Amazon’s impending expansion in Vancouver is yet another boost for the city’s growing tech sector comprised of both multinationals and startups alike.
A cache of 300 job postings in Vancouver on Amazon’s Canadian website suggest a growing footprint in the city for the Seattle-based e-commerce and cloud services company.
The roles range from software development engineer to research scientist, according to the Vancouver Sun, and relate to areas like development of Amazon Web Services’ cloud-computing business, operations at the company’s warehouses and building systems for recruiting. The company has been building out its team in Vancouver since it opened an office in the Telus Garden on Georgia Street in 2015.
“It was the big fear of all the big tech companies ‘oh Amazon is going to come and steal all our talent,’” says Andrew McLeod, serial entrepreneur and co-founder of Vancouver-based Certn, which develops risk management solutions for credit issuers and property managers.
But more recently, McLeod says local startups and key players in the tech scene have warmed to the idea of the big multinational tech companies setting up shop in the city.
“(Amazon is) bringing in all these talented developers and engineers who at some point or another are going to come across an idea or startup they really like and jump ship, cross-pollinating in the startup community,” he says.
In step with other Canadian cities like Toronto and Montreal, Vancouver is becoming a bastion for technology talent.
“We’ve seen significant expansion amongst all the multinationals whether it’s Intel, SAP, Microsoft… Amazon is by far the most aggressive, but it really is a hiring binge right across the board,” says Bryan Buggey, director of strategic initiatives and sector development for the Vancouver Economic Commission (VEC).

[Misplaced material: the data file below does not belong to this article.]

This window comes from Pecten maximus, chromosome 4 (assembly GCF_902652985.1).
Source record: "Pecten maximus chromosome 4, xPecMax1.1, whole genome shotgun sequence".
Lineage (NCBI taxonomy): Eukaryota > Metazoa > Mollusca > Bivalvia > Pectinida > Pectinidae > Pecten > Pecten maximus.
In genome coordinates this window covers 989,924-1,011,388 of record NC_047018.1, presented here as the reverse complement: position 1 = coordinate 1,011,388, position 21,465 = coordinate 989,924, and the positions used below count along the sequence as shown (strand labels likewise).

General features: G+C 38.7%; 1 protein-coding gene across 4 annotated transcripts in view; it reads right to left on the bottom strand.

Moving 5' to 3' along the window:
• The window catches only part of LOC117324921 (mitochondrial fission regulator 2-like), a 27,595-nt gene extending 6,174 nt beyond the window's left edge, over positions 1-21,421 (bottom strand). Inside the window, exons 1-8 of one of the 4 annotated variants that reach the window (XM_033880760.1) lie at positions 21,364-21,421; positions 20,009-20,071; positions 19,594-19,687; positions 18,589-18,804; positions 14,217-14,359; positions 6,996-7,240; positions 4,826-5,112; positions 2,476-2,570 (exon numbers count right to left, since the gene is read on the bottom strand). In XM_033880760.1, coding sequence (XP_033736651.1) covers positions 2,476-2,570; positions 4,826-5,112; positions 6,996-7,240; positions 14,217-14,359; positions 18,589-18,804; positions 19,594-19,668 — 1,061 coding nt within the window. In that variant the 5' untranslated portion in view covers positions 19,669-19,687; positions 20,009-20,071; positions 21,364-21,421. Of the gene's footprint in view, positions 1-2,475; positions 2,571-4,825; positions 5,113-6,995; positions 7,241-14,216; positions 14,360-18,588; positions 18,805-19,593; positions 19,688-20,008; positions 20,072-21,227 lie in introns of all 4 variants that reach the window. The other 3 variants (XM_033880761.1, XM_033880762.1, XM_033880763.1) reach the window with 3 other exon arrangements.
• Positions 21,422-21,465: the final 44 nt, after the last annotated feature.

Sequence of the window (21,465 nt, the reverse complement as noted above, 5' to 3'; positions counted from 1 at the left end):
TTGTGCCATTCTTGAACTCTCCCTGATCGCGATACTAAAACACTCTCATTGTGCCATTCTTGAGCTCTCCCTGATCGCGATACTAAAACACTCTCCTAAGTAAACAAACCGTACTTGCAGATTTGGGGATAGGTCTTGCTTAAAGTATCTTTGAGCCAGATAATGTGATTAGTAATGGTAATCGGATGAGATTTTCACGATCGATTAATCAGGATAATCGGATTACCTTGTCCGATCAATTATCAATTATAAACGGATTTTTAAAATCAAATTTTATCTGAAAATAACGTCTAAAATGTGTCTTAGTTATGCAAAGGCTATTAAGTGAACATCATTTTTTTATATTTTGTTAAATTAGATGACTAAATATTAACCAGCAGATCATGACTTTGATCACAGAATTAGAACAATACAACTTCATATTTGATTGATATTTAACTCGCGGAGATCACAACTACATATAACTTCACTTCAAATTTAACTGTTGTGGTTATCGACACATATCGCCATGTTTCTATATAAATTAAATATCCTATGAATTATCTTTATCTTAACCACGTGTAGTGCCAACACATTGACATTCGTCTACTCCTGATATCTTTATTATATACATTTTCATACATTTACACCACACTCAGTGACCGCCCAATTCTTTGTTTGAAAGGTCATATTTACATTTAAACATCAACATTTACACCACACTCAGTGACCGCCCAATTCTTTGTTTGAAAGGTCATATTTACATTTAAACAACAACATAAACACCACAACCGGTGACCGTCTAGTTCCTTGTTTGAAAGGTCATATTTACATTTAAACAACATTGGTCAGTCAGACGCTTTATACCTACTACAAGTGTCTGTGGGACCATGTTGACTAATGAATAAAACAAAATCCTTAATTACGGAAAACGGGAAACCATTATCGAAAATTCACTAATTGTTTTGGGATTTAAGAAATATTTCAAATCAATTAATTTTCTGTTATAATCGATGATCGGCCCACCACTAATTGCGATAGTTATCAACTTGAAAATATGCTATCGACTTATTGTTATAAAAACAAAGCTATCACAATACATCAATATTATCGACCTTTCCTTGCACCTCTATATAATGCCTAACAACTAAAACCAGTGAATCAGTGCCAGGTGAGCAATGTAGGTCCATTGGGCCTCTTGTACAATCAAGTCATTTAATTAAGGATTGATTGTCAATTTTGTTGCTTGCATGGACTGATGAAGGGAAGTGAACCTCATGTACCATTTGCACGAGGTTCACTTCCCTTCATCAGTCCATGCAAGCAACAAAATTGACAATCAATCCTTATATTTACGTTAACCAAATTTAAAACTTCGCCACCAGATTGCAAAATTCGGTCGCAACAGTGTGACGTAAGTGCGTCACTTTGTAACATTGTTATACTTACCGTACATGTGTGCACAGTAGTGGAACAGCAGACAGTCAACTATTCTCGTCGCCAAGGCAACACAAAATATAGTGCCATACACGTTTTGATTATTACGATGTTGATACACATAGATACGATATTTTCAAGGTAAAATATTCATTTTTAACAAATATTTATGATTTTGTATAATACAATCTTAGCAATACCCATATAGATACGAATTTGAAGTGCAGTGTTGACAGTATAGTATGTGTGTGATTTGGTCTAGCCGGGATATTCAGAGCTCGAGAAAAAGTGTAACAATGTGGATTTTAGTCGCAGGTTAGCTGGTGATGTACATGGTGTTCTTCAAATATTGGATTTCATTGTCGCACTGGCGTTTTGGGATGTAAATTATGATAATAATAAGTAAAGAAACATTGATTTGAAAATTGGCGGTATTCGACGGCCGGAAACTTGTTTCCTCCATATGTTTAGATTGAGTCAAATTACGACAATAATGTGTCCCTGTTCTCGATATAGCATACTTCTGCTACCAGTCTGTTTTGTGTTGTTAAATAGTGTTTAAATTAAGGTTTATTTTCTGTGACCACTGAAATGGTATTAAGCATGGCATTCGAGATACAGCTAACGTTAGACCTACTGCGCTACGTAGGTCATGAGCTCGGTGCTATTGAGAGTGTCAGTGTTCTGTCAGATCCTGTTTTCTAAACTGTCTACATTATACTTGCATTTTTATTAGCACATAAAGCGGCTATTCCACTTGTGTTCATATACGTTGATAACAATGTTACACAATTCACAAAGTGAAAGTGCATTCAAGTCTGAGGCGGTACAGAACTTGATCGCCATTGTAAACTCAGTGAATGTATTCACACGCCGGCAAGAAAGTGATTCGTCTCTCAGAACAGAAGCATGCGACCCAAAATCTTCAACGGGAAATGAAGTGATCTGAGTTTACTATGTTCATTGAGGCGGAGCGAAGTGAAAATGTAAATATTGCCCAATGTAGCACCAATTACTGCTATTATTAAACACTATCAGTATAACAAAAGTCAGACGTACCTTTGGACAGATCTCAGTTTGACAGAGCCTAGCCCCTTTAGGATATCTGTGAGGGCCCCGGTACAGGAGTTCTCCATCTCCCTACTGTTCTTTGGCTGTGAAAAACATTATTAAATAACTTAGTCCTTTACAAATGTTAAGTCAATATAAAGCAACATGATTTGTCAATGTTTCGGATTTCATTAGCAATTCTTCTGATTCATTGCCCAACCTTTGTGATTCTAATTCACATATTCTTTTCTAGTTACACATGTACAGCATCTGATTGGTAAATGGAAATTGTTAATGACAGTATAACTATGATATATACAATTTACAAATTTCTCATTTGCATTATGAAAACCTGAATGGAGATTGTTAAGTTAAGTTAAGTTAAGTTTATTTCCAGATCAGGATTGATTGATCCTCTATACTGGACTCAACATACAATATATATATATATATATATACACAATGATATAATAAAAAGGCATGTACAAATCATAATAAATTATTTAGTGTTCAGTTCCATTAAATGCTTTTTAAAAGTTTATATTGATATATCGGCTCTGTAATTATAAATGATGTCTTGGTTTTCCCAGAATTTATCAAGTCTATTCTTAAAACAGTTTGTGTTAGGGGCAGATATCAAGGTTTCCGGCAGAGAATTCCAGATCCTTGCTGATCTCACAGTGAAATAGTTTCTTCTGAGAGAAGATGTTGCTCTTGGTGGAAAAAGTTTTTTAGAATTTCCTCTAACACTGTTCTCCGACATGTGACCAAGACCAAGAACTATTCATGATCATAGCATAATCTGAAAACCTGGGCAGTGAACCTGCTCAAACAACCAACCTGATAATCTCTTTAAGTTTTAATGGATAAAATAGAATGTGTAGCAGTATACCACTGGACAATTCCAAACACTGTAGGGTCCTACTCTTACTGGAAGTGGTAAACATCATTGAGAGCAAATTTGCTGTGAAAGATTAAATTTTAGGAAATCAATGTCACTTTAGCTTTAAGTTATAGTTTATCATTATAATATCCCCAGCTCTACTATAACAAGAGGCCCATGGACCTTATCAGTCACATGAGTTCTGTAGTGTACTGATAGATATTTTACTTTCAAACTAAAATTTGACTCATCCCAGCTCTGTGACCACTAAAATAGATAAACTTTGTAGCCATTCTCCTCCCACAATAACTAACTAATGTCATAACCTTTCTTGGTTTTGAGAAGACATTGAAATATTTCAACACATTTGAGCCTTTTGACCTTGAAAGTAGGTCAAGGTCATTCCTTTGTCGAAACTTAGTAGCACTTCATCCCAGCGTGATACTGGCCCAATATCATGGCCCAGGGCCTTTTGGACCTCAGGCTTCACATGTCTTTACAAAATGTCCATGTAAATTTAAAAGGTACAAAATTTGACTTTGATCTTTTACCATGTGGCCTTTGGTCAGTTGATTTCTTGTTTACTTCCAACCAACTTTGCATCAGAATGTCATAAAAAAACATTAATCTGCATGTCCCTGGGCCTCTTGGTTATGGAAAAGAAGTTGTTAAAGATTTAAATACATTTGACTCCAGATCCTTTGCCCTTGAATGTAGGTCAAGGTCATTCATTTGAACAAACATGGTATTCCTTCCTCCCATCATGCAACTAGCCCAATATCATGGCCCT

According to the VEC’s latest Labour Market Partnership report, of the roughly 12,000 listed jobs in Vancouver right now, more than 3,000 are in tech. The VEC is forecasting continued expansion with up to 47,000 tech workers required between now and 2021.
“There’s no ignoring the reality that the future of the economic situation in Canada and practically every country in the world is an increased push around new economy jobs,” says Bill Tam, president and CEO of the industry-funded BC Tech Association. “People are recognizing that if you’re not in the tech game, you’re not going to have solid footing on the future economic landscape.”
Success comes from within
Tam points out that another key player in making Vancouver a tech powerhouse are the homegrown success stories, startups like Slack, HootSuite, Vision Critical, and PlentyOfFish that have thrived and scaled-up within the ecosystem.
In March, the Startup Genome Report ranked Vancouver as Canada’s top startup hub and 15th globally.
“(These scale-up success stories) provide not only an allure for the local talent but a magnet for people to actually come to Vancouver and say hey there’s viable really exciting companies that I could join,” says Tam.
Sana Kapadia, chief impact officer at Vancouver-based Spring, a global startup school for entrepreneurs looking at starting positive impact and social-focused endeavours says she’s seen a heightened volume of interest from the community.
“In the past three and a half years we have worked with over 430 entrepreneurs,” says Kapadia. “About 250 of their companies are still active, over 220 jobs have been created and (they’ve raised) close to $9 million in early stage funding – we’ve definitely seen consistent growth and uptake.”
In April, Spring acquired the Seattle-based Kick startup incubator program, which has a presence in over 30 cities worldwide. Spring founder Keith Ippel told Business in Vancouver: “We don’t have companies and programs from a support perspective that take the best of Vancouver to the world and bring the best of the…world back to Vancouver.”
But multinationals have already proven to have an appetite for the city’s tech talent. In June, Intel announced they were acquiring Vancouver-based Recon, a competitor to Google Glass targeting outdoor recreation enthusiasts. It’s the type of startup that seems well-suited to Vancouver’s sea-to-sky lifestyle.
If the proximity to Silicon Valley’s timezone or the generous government support for tech company’s offered across Canada won’t woo these tech giants north, VEC’s Buggey says maybe the Vancouver lifestyle and the effect it has on people – and their ability to identify new opportunities – will.
“These multinationals are identifying innovators that don’t necessarily exist in other parts of North America,” he says. “Up and down the west coast, Vancouver is the same quality of talent (at) one-third to one-half (of the price) – so it’s a pretty good deal for those multinationals that have the ability to scour the planet and locate those talent hubs.”